Six ways print has evolved

Print should be declining, digital is the way forward, we’ve been saying it for years. And yes, print units are declining worldwide on an annual basis, but solutions around print are growing at 6% to 8% per annum.

Johannesburg, 02 Mar 2020
Read time 5min 20sec

The trick in a weakened economy is to take a traditional box sale and turn it into a solution sell, explains Bernice Hynard, Managing Director of OKI. “And a solution sell that isn’t a reluctant purchase, but rather one that fits into the client’s business objectives and their overall strategy. The days of selling printers based on speed, feed and box price are over. Today, businesses invest in solutions that meet their exact strategic requirements.”

Hynard identifies six trends that have changed the way in which print is bought and sold.

1. Print is no longer regarded as a necessary evil and purchased purely on price. Today, it’s an integral part of the company’s IT ecosystem. The device is made smarter through the addition of software and servicing solutions.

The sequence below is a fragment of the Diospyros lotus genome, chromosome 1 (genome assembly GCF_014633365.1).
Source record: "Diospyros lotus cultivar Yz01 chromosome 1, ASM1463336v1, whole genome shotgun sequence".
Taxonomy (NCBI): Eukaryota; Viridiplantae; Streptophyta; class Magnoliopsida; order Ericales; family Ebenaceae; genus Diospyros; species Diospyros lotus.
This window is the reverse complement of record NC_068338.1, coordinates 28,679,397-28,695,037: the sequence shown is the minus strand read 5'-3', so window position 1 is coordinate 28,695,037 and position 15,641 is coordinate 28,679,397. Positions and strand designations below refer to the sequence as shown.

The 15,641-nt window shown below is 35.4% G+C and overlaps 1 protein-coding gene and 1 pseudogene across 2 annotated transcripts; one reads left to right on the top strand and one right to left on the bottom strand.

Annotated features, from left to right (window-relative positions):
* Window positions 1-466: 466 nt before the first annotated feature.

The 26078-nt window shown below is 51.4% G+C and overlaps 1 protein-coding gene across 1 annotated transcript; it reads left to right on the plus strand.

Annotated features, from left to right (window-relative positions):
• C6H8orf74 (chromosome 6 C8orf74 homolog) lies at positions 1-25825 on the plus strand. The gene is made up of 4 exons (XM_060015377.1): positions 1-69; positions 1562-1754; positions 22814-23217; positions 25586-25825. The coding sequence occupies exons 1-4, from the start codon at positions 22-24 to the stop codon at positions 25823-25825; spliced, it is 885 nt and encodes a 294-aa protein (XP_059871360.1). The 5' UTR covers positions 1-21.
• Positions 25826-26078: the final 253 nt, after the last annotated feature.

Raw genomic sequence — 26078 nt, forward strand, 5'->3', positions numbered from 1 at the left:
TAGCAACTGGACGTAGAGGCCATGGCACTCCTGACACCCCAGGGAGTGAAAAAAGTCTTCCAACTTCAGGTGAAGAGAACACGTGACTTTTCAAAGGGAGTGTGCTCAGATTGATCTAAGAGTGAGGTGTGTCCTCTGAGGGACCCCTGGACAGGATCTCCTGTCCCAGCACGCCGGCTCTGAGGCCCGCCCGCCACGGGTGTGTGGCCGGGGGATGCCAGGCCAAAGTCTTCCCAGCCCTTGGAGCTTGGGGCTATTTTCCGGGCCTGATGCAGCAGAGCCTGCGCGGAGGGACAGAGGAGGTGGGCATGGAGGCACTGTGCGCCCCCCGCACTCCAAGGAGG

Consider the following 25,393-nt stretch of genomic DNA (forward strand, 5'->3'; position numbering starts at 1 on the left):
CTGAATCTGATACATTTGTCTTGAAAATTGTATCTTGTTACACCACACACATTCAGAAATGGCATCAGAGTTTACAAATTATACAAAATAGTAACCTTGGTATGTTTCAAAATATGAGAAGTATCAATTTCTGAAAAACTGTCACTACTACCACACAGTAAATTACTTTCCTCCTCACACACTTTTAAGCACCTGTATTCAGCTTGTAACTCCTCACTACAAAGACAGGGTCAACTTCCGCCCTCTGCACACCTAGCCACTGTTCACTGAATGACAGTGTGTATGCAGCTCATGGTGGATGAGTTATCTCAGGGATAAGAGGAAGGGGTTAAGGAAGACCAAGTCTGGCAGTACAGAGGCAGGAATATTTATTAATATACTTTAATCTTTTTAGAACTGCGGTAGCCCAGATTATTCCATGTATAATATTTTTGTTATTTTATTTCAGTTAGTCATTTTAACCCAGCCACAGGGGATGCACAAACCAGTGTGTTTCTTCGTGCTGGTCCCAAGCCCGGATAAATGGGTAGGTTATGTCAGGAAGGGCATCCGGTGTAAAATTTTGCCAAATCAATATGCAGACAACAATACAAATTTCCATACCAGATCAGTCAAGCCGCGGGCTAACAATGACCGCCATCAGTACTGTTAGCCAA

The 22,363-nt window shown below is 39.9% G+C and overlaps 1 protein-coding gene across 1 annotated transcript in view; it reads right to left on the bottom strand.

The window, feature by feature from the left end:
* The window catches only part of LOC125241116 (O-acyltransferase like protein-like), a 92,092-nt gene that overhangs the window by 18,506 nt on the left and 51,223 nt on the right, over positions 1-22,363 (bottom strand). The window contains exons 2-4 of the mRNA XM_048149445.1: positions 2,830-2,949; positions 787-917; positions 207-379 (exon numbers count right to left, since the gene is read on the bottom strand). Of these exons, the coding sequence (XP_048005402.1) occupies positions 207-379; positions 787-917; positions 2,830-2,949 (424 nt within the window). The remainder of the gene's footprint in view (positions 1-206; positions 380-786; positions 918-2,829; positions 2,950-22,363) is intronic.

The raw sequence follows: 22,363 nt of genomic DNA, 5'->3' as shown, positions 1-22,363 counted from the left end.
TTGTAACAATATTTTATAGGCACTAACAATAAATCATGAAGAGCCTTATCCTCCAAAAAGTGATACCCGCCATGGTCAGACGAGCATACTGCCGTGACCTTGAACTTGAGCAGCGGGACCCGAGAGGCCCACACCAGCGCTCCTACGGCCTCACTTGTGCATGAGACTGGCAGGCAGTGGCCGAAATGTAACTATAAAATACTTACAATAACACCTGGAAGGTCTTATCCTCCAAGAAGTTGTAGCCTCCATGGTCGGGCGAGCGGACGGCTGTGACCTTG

The way that print services are bought and sold is changing. Print used to be a commodity, companies knew that they needed to be able to print, so they bought a device at the lowest price they could find.

However, times have changed, and today’s printing device is supported by a range of software, solutions and services that not only ensure each business gets exactly what it needs depending on its size and sector, but it also means the printing solution can be integrated into the company’s greater IT environment. This, in turn, means the data generated by that device can be shared and analysed for the greater good of the business.

2. Clients want more flexible contracts.

When printers were sold as a standalone piece of technology, the contracts weren’t always tailored to meet each client’s specific requirements and the cost per print was the main focus. Today, each client has a different requirement, depending on the size of the business and the sector that it services. If you consider the healthcare sector, their focus is on providing good healthcare; they want test results and other information to be available quickly, when and where required. They require maximum uptime from their printer and this has to be included in the contract.

The client’s needs must be built into the solution you offer; it’s no longer about just providing a printer, explains Hynard. Each vertical has its own set of business requirements that should dictate how the solution is structured.

3. A managed print environment enables you to fit traditional technology into a more modern infrastructure characterised by digitisation and automation.